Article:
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Afghanistan: The Longest Lost War


Source : http://axisoflogic.com

By James Petras. Axis of Logic - Wednesday, Jun 16, 2010

Introduction

Despite almost a decade of warfare, including an invasion and occupation, the US military and its allies and client state armed forces are losing the war in Afghanistan. Outside of the central districts of a few cities and the military fortresses, the Afghan national resistance forces, in all of their complex local, regional and national alliances, are in control, of territory, people and administration.

The prolonged unending war has become a major drain on the morale of the US armed forces and undermined civilian support in the US, limiting the capacity of the White House to launch new imperial wars. The annual multi-billion dollar military expenditures, are exacerbating the out-of-control budget deficit and forcing harsh unpopular cuts on social programs, at all levels of government. There is no end in sight, as the Obama regime keeps increasing the number of troops by the tens of thousands and military expenditures by the dozens of billions but the resistance advances, both military and politically.

Faced with rising popular discontent and demands for fiscal restraint by a wide spectrum of banking and citizen groups, Obama and the general command have sought “partial exit” via the recruitment and training of a large scale long term Afghan mercenary army and police force under the direction of US and NATO officers.

The US Strategy: The Making of an Afghan Neocolony:

Between 2001-2010 the US military expenditures total $428 billion dollars; the colonial occupation has led to over 7,228 dead and wounded as of June 1, 2010. As the US military situation deteriorates, the White House escalates the number of troops resulting in a greater number of killed and wounded. During the past 18 months of the Obama regime more soldiers were killed or wounded than in the previous eight years.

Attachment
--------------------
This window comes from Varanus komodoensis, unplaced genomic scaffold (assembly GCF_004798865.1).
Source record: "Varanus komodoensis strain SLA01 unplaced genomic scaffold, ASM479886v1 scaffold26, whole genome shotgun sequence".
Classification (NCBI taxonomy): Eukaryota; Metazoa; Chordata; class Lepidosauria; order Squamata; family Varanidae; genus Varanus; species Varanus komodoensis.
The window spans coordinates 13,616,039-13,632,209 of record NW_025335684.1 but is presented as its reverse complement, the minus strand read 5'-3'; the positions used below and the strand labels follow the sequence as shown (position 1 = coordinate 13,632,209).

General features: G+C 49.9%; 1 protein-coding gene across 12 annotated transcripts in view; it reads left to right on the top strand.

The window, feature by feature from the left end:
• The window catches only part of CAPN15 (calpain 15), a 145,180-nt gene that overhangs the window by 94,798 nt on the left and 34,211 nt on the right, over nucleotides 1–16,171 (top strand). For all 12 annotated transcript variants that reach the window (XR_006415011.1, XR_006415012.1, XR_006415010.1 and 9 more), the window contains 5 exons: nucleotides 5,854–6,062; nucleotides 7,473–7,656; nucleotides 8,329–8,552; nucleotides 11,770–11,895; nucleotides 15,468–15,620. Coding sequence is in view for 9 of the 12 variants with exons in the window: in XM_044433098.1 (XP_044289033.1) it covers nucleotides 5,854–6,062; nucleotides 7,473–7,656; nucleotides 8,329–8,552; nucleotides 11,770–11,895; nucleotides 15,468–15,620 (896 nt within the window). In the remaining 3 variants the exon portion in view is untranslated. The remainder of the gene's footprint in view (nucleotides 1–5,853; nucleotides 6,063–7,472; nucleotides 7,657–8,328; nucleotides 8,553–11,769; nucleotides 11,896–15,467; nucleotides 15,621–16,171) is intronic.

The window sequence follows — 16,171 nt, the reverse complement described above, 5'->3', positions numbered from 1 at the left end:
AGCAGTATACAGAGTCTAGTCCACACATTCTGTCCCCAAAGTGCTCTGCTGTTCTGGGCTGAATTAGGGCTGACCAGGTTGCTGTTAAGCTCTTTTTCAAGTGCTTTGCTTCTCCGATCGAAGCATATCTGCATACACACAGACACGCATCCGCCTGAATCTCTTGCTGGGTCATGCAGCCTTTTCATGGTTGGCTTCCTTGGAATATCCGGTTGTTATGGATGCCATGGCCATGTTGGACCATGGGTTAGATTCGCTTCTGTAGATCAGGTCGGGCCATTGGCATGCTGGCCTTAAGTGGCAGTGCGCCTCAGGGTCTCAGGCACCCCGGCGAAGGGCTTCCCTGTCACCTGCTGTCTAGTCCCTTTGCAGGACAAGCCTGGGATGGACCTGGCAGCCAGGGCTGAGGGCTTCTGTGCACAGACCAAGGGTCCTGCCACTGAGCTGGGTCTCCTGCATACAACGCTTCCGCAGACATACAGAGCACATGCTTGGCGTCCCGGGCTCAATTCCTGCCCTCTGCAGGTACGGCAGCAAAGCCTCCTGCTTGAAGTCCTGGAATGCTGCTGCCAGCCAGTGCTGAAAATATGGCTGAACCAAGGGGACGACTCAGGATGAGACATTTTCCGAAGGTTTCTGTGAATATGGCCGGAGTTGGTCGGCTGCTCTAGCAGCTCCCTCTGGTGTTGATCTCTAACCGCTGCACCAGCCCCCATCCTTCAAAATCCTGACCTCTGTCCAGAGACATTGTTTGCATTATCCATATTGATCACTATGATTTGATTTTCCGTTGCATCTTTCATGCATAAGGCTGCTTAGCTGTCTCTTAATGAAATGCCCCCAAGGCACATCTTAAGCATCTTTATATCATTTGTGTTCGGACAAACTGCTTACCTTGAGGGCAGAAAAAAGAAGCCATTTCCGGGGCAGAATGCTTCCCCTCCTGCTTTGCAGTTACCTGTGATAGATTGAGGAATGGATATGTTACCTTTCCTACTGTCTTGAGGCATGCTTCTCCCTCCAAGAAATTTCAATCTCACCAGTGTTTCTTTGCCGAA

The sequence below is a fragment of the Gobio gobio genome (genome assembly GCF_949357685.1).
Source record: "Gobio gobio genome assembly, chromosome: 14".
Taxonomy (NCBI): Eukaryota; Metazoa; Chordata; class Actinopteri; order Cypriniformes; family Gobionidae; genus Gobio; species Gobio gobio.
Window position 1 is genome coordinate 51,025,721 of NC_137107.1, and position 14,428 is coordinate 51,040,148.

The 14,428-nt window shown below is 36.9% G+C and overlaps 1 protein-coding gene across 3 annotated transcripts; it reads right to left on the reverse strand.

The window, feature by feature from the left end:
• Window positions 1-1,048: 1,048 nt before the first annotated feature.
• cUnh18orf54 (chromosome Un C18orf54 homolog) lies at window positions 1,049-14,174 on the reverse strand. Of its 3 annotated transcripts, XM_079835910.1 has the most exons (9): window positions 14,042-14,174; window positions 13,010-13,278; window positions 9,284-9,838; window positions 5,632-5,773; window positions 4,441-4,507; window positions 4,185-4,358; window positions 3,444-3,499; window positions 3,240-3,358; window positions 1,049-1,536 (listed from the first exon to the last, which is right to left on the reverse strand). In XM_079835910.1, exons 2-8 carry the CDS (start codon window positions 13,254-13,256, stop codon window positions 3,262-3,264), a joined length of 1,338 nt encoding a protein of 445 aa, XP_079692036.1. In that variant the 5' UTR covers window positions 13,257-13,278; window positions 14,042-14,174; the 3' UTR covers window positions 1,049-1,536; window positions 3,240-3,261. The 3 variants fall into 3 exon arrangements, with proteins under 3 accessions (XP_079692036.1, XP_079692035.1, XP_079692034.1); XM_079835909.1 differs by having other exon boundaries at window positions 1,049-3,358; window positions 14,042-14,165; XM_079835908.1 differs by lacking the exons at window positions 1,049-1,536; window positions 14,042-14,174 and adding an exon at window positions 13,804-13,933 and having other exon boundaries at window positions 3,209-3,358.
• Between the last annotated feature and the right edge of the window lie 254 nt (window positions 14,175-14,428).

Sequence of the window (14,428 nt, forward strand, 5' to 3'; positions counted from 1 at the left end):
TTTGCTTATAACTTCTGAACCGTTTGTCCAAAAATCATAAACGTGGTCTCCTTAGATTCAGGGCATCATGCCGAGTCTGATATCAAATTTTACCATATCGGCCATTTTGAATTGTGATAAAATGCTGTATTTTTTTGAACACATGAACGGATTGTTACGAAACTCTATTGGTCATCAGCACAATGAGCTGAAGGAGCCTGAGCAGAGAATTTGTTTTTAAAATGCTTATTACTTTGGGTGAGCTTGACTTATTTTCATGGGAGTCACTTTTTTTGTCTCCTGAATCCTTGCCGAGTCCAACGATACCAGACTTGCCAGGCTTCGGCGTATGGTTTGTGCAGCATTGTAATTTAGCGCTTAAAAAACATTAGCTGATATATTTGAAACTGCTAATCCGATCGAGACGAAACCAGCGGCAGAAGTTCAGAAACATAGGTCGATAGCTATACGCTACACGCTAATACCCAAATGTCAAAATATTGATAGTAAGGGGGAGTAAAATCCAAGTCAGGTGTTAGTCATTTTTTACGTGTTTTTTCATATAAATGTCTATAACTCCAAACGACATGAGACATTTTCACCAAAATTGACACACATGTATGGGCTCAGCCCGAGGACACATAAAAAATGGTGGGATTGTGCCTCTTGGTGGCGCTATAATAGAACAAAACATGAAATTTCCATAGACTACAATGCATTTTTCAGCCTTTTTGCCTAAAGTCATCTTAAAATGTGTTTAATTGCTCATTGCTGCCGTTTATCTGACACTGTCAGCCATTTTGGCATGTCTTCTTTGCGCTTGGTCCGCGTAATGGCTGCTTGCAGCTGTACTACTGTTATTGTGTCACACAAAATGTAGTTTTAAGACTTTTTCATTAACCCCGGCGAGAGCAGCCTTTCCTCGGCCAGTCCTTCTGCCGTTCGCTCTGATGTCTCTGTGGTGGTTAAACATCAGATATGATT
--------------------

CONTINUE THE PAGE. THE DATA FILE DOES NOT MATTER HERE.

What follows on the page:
The White House and Pentagon strategy is premised on massive flows of money, arms and an increase in the number of surrogates, mainly subsidized warlords and puppet western educated ex-pats. The White House “development aid” involves, literally, purchasing the transient loyalties of clan leaders. The White House attempts to give a veneer of legitimacy by running elections, which enhance the corrupt image of the incumbent puppet regime in Kabul and its regional associates.

On the military front, the Pentagon launches one “offensive” after another, announcing one success after another, followed by a retreat and return of the Resistance fighters. The US campaigns disrupt trade, agricultural harvests and markets, while the air assaults targeting “Taliban” and militants, more frequently than not end up killing more civilians celebrating weddings, religious holidays and shoppers at markets than combatants. The reason for the high percentage of civilian killings is clear to everyone except the US Generals: there are no distinctions between “militants” and millions of Afghan civilians since the former are an integral part of their communities.

The key and ultimately decisive problem facing the US occupation is that it is a colonial enclave in the midst of a colonized people. The US, its local puppets and its NATO allies are a foreign colonial army and its Afghan military and police recruits are seen as mere instruments perpetuating illegitimate rule. Every action, whether violent or benign, is perceived and interpreted as transgressing the norms and historical legacies of a proud and independent people. In everyday life, every move by the occupation is disruptive; nothing moves except by command of the foreign directed military and police. Under threat of force, people fake co-operation and then provide assistance to their fathers, brothers and sons in the Resistance. The recruits take the money and turn their arms over to the Resistance. The paid village informants are double agents or identified by their neighbors and targeted by insurgents.

The Afghan collaborators, Washington’s closest allies, are seen as corrupt traitors; transient rulers who have their bags packed and US passports in hand, ready to flee when the US is forced to exit. All the programs, “reconstruction” funds, training missions and “civic programs” have failed to win the allegiance of the Afghan people, now as in the past as well as in the future, because they are seen as part of the US military occupation ultimately based on violence.

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